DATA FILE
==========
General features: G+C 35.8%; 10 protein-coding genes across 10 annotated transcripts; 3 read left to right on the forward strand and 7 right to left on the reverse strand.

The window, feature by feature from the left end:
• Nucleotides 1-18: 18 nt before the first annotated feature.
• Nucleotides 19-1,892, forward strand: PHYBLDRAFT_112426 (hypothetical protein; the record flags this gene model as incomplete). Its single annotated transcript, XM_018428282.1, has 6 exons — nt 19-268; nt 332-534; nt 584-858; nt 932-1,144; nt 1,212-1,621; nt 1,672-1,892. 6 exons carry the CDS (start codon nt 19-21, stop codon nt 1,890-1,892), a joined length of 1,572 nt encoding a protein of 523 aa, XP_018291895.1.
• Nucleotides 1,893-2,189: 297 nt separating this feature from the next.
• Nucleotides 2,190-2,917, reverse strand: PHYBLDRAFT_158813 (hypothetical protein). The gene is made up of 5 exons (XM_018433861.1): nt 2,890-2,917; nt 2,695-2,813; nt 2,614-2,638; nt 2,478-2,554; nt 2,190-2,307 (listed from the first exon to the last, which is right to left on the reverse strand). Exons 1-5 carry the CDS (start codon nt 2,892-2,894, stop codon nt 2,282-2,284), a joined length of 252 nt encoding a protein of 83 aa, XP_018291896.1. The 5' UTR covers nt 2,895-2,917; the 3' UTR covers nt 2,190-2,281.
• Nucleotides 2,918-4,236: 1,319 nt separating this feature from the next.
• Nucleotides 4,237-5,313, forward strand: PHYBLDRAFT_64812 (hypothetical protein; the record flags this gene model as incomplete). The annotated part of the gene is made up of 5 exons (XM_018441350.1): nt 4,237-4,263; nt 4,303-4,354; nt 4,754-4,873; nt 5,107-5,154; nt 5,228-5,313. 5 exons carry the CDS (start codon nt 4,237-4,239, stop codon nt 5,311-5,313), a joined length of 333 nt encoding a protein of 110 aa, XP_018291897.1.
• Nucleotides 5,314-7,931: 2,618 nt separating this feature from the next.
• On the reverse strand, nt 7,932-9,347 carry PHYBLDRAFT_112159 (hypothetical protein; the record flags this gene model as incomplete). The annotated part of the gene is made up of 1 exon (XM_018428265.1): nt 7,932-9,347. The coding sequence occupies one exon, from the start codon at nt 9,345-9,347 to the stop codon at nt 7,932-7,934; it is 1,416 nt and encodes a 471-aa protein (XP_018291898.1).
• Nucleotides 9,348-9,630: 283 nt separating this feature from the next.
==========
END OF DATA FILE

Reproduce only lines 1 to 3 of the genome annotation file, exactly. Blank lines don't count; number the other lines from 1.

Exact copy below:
General features: G+C 35.8%; 10 protein-coding genes across 10 annotated transcripts; 3 read left to right on the forward strand and 7 right to left on the reverse strand.

The window, feature by feature from the left end:
• Nucleotides 1-18: 18 nt before the first annotated feature.